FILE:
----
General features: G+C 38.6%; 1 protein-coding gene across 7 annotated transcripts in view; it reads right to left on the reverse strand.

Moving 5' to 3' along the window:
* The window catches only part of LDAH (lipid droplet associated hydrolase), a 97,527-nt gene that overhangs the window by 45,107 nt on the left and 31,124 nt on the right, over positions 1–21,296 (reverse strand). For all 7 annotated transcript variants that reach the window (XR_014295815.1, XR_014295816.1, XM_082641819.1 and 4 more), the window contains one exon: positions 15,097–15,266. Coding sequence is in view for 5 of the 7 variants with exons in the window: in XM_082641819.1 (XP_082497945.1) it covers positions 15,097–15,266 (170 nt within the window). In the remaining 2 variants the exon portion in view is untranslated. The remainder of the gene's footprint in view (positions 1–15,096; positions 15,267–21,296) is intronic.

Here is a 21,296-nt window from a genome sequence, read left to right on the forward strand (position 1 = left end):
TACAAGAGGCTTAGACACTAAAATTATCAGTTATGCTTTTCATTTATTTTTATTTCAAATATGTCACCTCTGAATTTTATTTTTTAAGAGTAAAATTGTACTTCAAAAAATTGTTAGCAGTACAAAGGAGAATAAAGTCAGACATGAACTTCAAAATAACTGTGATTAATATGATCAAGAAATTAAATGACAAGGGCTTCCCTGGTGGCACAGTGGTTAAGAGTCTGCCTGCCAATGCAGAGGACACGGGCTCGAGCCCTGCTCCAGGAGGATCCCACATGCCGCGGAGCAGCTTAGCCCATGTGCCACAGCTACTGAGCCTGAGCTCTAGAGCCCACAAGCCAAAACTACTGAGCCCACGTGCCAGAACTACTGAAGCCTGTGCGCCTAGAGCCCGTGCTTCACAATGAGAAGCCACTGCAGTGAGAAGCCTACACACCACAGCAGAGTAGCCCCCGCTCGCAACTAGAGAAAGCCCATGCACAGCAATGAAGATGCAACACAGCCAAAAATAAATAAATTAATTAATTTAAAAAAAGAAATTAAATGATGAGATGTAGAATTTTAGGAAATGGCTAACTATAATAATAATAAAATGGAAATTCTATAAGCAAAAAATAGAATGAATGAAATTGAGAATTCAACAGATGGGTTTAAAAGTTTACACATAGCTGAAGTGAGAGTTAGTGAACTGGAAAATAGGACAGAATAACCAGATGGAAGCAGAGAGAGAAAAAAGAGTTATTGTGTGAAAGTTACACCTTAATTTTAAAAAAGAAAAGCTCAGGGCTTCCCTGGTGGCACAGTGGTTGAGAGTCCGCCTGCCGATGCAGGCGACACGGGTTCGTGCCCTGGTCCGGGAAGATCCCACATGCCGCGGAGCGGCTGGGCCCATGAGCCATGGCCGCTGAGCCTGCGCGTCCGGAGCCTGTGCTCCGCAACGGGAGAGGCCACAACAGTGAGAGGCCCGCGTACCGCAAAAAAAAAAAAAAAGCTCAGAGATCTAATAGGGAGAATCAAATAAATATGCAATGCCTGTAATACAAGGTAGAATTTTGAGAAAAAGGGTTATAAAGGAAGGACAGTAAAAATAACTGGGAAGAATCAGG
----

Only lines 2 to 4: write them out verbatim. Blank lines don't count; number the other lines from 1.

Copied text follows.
Moving 5' to 3' along the window:
* The window catches only part of LDAH (lipid droplet associated hydrolase), a 97,527-nt gene that overhangs the window by 45,107 nt on the left and 31,124 nt on the right, over positions 1–21,296 (reverse strand). For all 7 annotated transcript variants that reach the window (XR_014295815.1, XR_014295816.1, XM_082641819.1 and 4 more), the window contains one exon: positions 15,097–15,266. Coding sequence is in view for 5 of the 7 variants with exons in the window: in XM_082641819.1 (XP_082497945.1) it covers positions 15,097–15,266 (170 nt within the window). In the remaining 2 variants the exon portion in view is untranslated. The remainder of the gene's footprint in view (positions 1–15,096; positions 15,267–21,296) is intronic.

Here is a 21,296-nt window from a genome sequence, read left to right on the forward strand (position 1 = left end):